The shaped regions of engaging projections may be provided on a base layer that is a continuous web. The regions of engaging projections can be present as a plurality of regions on the surface of the continuous web, for example in a repeating or nonrepeating pattern of regions bearing engaging projections, partially or completely surrounded by regions lacking any engaging projections (or, as discussed herein, bearing engaging projections that are present at a lower density, or that differ in some property such as size, height, color, aspect ratio, etc.). Various potential shapes that engaging projection regions 77 may form on a base film 4 are illustrated in FIGS. 8 a-8 d. The shaped regions bearing engaging projections may be present as discrete regions within a contiguous area that has no engaging projections (or, that have differing engaging projections as discussed above); or, the engaging projections may be present in a contiguous area that has regions of no (or fewer, or different) engaging projections interspersed therein.

The engaging projection regions or areas can serve a wide variety of functions. The basic premise is that of providing one or more sets of engaging projections only in the regions in which they are desired to be present on the substrate (base). Such regions of engaging projections may provide benefits in terms of adhesion, cost, ornamental or visual effect, or some other factor. A example is the placement of a hook containing region (strip, rectangle, or shape as desired) on an article in a predetermined desired location. This is customarily done by making a uniform hook material on a backing, such as a film, and cutting discrete pieces of this hook material and bonding it to the article where fastening functionality is desired (for example onto a sheet of material that is to be used as a diaper side panel, ear, or backsheet). This is typically done by use of adhesives or melt bonding. The current method allows regions of engaging projections to be formed directly on the desired article in the size and location desired. For example, engaging projections may be placed in desired regions on a continuous web, intended to be used as a diaper side panel, ear or backsheet, etc. from which individual pieces bearing the engaging projections may then be taken (for example by die-cutting), to form a diaper side panel, ear or backsheet, etc.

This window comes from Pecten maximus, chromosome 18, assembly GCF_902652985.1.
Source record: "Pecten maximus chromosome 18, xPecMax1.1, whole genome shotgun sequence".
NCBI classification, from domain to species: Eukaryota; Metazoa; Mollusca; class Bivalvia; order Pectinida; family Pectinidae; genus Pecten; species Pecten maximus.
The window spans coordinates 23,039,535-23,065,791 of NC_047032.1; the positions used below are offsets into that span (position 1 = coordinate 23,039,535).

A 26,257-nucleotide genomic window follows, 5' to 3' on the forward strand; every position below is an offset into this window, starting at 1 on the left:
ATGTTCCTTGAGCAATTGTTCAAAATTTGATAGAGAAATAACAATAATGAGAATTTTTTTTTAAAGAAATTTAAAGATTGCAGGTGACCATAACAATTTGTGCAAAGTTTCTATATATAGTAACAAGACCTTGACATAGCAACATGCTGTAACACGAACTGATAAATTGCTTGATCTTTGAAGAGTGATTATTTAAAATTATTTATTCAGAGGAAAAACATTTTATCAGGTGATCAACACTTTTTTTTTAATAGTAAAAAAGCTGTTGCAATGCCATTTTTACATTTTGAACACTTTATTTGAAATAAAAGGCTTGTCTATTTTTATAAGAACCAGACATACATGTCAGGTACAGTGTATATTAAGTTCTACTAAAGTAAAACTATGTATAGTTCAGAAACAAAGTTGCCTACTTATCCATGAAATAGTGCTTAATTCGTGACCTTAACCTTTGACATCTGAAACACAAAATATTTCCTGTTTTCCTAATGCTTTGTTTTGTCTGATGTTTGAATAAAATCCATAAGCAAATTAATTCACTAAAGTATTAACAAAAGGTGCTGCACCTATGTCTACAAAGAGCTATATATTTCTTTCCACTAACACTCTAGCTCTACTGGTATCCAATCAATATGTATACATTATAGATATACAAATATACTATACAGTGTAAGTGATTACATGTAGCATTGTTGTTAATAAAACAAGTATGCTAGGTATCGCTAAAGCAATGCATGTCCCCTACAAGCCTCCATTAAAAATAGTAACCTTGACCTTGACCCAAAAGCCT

It is also possible to provide the regions of engaging projections so as to impart unique or novel mechanical performance. For example, the engaging projections can be present in the form of regions (for example, strips), separated by regions without engaging projections, or with a lower density (that is, the number of engaging projections per unit area of the base film), of engaging projections, or with larger or smaller engaging projections, etc. Such configurations may provide enhanced or tailored properties, for example in peel or shear behavior. For example, regions of low shear or peel properties can be interposed with regions of high shear or peel properties, which might serve to provide more uniform performance when a fastener is disengaged from a loop substrate. Or, a region with a lower density of engaging projections (which, again, includes regions of no engaging projections) may serve as a fingerlift zone, for example in use as a diaper closure. If engaging projections are applied in regions in a multistep process the regions can overlap in whole or in part which can result in a certain number of “stacked” projections resulting from the deposition of preform projections onto existing preform projections. The presence and amount of stacked projections can also be tailored to achieve desired engagement properties.